On April 10, 2019, in coordinated press conferences around the world, researchers unveiled the first direct visual evidence – a photo, albeit in the “light” of radio waves – of a supermassive black hole. The image (above) is the result of a multi-year, international collaboration. The astronomers said it presents “paradigm-shifting” observations of the gargantuan black hole in the center of the galaxy M87, 55 million light-years from Earth. The image doesn’t show the black hole itself; black holes are black because no light can escape them, and thus the holes themselves are invisible. Instead, the image shows what astronomers are calling the black hole’s “shadow,” a bright ring formed as light bends in the intense gravity around the hole. This black hole, by the way, at M87’s heart, is thought to be some 6.5 billion times more massive than our sun.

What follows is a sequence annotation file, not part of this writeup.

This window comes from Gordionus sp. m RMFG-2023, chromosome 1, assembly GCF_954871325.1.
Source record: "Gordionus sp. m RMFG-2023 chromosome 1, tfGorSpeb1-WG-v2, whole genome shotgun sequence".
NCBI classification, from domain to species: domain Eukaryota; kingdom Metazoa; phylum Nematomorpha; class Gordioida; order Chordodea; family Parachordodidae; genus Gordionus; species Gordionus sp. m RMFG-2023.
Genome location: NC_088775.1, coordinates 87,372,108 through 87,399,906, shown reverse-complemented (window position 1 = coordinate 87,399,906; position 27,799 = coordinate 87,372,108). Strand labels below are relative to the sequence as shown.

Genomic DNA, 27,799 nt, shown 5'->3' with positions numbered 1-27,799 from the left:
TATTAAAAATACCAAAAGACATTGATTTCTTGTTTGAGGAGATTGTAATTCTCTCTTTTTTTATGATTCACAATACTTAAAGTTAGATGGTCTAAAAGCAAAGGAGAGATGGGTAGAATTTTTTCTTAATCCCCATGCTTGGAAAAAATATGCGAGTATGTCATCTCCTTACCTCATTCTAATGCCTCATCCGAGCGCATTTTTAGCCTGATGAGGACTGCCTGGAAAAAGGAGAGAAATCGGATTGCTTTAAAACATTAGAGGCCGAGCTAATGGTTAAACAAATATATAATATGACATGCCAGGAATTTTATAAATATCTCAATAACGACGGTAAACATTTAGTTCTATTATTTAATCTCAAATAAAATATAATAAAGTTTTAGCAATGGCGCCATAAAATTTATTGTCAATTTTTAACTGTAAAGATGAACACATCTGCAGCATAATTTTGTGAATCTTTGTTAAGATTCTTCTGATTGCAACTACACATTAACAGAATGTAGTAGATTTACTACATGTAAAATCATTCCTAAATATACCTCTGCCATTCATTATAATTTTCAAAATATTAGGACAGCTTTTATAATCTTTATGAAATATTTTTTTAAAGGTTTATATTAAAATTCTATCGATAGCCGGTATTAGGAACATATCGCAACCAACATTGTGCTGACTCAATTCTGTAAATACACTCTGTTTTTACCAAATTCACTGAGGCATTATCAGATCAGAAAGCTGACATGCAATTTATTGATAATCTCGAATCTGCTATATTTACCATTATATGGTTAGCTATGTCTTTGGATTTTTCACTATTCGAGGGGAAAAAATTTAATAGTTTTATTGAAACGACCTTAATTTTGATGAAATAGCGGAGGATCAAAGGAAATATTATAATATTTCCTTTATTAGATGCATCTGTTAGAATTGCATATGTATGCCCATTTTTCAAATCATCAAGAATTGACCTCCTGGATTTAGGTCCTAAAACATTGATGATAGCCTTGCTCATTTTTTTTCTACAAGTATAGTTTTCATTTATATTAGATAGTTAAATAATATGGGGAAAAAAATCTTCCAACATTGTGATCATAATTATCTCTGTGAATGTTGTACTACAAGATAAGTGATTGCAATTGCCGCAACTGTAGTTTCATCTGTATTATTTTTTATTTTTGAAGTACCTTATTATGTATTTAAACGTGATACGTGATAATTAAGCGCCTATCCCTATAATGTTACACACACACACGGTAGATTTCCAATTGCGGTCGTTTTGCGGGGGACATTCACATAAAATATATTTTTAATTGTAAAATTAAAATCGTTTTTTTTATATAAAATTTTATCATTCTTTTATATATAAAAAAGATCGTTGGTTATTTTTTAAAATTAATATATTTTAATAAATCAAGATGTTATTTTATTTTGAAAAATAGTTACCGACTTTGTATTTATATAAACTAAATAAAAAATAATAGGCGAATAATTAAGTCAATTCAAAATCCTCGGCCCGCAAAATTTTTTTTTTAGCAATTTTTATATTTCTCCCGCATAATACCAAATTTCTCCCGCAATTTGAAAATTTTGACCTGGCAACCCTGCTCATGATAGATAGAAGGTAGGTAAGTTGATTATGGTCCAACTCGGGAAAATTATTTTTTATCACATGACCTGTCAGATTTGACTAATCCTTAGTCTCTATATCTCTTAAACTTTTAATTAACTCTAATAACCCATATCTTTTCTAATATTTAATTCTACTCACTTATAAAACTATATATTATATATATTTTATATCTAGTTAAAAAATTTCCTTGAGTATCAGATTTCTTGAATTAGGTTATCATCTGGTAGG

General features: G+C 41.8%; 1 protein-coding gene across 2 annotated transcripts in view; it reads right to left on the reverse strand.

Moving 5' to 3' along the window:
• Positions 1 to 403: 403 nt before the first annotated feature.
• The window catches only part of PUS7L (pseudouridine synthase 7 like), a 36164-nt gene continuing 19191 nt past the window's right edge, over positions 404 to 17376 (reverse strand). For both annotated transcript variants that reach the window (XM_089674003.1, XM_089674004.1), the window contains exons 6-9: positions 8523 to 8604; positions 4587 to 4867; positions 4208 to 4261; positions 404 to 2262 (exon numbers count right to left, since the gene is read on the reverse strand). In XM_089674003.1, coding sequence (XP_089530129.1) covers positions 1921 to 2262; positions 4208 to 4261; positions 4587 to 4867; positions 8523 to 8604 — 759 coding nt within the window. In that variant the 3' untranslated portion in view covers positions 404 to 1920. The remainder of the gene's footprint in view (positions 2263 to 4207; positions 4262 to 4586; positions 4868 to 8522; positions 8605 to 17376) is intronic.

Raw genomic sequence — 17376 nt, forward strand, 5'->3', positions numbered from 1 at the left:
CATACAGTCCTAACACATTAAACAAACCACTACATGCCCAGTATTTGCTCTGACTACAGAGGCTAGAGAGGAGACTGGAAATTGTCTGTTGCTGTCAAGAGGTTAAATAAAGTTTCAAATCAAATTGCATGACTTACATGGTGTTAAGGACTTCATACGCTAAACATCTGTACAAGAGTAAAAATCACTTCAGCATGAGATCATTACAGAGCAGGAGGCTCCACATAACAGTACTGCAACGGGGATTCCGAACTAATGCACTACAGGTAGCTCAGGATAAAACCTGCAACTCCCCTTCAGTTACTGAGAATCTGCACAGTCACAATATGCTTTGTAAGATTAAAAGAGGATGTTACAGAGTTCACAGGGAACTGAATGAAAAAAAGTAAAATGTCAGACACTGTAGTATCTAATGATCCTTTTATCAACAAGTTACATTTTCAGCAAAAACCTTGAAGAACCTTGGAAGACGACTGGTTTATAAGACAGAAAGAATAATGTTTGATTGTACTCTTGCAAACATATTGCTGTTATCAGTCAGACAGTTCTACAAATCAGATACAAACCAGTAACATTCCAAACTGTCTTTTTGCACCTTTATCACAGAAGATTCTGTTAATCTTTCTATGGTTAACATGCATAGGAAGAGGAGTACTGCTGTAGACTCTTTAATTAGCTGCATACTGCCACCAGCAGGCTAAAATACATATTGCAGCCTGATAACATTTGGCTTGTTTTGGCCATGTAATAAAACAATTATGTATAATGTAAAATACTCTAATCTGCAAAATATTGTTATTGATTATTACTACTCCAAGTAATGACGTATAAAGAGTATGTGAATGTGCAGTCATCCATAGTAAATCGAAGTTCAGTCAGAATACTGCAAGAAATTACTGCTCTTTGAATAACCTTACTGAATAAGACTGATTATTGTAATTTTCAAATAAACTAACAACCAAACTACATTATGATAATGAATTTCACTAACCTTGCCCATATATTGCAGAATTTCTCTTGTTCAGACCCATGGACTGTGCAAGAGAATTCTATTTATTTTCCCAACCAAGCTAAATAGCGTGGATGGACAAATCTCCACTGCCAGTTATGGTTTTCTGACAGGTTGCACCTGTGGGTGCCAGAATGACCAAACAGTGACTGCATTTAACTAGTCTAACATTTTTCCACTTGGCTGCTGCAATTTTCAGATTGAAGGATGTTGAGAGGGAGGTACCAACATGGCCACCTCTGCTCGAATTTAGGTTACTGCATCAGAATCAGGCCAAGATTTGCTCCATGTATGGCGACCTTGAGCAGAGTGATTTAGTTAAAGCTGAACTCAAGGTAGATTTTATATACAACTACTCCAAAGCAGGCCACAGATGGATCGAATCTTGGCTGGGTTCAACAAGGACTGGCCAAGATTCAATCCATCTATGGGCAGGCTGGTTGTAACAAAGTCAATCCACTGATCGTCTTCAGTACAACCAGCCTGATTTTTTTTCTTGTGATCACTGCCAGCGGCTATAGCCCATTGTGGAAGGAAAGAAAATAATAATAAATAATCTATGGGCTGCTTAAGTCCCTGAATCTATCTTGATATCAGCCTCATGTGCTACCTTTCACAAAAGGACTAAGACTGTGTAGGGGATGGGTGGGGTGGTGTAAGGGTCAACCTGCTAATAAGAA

According to the media reports, to obtain the image, astronomers used the Event Horizon Telescope (@ehtelescope on Twitter) – a planet-scale array of eight ground-based radio telescopes – designed specifically to capture the first-ever black hole photo. This was announced April 10 in a series of six papers published in a special issue of The Astrophysical Journal Letters. To say it is a big deal for astronomers is an understatement. Although black holes have been studied for decades, they’ve been largely theoretical objects. All the images you’ve ever seen of them have been computer simulations, or artist’s conceptions, until now.